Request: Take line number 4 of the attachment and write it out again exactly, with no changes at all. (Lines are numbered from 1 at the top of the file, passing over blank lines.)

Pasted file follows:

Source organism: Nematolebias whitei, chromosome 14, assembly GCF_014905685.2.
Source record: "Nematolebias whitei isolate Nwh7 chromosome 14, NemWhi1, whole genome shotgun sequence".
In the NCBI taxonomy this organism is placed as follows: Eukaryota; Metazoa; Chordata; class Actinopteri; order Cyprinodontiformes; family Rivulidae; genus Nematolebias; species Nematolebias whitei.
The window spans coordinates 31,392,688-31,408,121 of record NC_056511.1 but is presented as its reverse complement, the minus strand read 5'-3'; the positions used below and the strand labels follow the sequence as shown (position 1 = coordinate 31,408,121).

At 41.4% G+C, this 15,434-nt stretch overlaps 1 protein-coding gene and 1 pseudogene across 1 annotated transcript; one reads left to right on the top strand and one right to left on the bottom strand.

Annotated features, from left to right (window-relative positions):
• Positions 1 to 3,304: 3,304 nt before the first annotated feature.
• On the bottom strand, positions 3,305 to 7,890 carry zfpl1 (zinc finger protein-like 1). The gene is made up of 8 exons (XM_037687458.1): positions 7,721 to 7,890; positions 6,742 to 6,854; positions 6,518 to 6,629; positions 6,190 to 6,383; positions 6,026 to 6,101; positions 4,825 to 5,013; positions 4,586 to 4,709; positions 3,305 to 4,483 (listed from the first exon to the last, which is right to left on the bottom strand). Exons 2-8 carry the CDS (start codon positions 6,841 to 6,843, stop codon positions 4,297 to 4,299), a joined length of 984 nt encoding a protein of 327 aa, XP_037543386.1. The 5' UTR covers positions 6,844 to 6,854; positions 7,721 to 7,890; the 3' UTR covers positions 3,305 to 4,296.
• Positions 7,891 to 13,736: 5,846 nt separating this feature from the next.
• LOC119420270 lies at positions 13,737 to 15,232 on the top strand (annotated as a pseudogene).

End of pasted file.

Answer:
The window spans coordinates 31,392,688-31,408,121 of record NC_056511.1 but is presented as its reverse complement, the minus strand read 5'-3'; the positions used below and the strand labels follow the sequence as shown (position 1 = coordinate 31,408,121).